Plans have been unveiled for an expanded collection of sculptures in a North Yorkshire beauty spot heralding both cycling and the area’s iron mining heritage.
Forestry England, which has generated controversy with its previous plans to erect public artworks in Dalby Forest, has applied for consent to install a 2.9m tall, 400kg cast iron artwork tribute to cycling and the area’s historic mining operations in the Courtyard, at Low Dalby.
The proposal is titled Corridor and will be considered by the North York Moors National Park Authority in the coming months.
The artwork is part of a drive by the commission to increase visitors to the 8,500-acre woodland near Pickering by establishing it as a high quality arts venue with thought-provoking sculptures.
The plan comes three years after Forestry England revealed plans to install a 2.3m-high sculpture of a winged sheep by North Yorkshire sculptor Fiona Bowley at the forest’s Jerry Noddle viewpoint, as an additional focal point for visitors and a place to stop and shelter from strong cold winds.
Numerous residents of the area objected when in 2018 Forestry England launched a move to install concrete sculpture Nissen Hut, by Turner Prize winning artist Rachel Whiteread in the heart of the forest, with it being dubbed “one of the ugliest buildings ever”.
Other sculptures in the forest include one by celebrated North-East artist Ray Lonsdale commemorating the role of women who worked in Britain’s woodlands during the Second World War.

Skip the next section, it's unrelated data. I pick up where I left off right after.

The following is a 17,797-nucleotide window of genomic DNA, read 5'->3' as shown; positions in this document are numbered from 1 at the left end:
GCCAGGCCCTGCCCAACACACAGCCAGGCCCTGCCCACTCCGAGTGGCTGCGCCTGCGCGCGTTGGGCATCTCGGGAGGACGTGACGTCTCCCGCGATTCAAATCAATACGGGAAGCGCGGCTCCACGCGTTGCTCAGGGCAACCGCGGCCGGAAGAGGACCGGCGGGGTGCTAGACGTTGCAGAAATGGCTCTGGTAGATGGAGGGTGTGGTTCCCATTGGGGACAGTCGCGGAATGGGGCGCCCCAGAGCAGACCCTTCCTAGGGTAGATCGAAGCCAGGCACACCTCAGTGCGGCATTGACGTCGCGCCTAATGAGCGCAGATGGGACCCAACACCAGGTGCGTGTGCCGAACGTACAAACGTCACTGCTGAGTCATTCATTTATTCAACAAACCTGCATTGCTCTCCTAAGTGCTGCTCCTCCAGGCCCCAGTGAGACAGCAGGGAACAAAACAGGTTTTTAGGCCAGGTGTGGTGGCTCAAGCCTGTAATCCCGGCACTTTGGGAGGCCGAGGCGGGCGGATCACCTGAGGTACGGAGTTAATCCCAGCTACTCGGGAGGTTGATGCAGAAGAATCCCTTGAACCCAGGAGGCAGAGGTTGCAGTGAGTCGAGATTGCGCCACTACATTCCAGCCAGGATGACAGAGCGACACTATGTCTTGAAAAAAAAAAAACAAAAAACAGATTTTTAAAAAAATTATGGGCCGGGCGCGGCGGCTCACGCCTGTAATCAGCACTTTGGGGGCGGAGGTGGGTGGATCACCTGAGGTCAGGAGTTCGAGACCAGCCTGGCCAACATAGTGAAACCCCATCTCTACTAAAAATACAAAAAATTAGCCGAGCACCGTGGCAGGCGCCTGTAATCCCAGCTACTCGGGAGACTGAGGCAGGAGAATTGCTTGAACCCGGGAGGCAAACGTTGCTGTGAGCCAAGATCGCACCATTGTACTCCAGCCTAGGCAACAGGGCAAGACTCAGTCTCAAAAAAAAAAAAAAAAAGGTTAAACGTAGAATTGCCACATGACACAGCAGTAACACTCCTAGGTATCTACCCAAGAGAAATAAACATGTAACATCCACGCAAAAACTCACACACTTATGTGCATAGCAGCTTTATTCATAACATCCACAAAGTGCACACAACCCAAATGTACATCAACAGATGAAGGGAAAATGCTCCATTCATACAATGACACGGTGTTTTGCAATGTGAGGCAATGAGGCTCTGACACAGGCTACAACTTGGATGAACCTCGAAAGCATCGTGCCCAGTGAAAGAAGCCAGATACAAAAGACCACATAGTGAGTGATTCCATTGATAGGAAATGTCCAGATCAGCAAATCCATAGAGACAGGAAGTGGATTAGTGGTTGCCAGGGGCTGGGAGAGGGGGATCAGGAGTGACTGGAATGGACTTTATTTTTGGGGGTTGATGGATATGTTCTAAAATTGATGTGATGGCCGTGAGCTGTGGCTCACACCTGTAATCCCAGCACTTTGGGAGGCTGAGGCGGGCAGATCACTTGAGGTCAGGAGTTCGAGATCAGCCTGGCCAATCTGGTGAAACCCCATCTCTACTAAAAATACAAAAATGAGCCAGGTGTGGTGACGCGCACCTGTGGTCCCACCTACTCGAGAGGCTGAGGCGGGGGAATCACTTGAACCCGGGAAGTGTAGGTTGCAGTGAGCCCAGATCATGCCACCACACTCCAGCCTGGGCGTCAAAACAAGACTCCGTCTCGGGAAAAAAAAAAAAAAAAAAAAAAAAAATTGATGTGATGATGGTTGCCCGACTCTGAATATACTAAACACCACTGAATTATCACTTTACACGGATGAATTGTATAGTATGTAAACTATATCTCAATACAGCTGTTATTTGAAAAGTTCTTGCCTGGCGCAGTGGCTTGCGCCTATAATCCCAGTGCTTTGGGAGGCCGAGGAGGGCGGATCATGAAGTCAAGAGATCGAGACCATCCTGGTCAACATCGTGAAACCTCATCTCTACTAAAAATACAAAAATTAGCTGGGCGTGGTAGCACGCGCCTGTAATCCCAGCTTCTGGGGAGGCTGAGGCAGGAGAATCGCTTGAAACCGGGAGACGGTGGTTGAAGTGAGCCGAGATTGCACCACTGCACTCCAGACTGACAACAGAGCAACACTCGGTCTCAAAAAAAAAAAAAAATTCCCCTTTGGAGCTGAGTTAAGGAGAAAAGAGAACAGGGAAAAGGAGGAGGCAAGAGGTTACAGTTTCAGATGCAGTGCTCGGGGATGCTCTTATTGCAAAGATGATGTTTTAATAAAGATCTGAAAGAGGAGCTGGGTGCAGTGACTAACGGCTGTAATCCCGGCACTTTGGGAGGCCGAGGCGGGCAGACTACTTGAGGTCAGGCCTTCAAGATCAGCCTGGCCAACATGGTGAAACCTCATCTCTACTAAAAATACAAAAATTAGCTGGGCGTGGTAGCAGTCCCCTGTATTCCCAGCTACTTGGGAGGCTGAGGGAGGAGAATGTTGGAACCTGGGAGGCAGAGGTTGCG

Resembles ‘a de-limbed tree’
No comments have yet been received from residents over the proposed industrial-looking sculpture, featuring a pattern of octagonal studs drawn from studies and observations of bicycle tyre tracks which have been formalised and rendered as an architectural form.
It would be sited in the Forest Garden, alongside useful and edible plants.
In its application, Forestry England stated: “The piece draws on and refers to its location by means of literal representation – a bicycle tyre, by historical reference – the medium of iron; and ambiguously by the form not only being a cycling reference but also in that its shape is suggestive of a de-limbed tree.”
The sculpture is set to be cast in iron at Hargreaves Foundry in Halifax, using the ‘sand cast’ method associated with industrial casting processes rather than the fine art casting technique of ‘lost wax’.
The application states: “By virtue of its medium, the column pays reference to the Industrial landscape, still evident in part, of the North York Moors. Iron has been extracted and worked in this region from the Iate eighth century BC.
“It was an essential element for the Cistercian Abbeys at Byland and Rievaulx and this area witnessed the ‘iron rush’ of the 19th and early 20th centuries where, in particular, Rosedale and the Esk Valley were transformed by industrialised extraction, burning, and transportation of high yield ironstone.”
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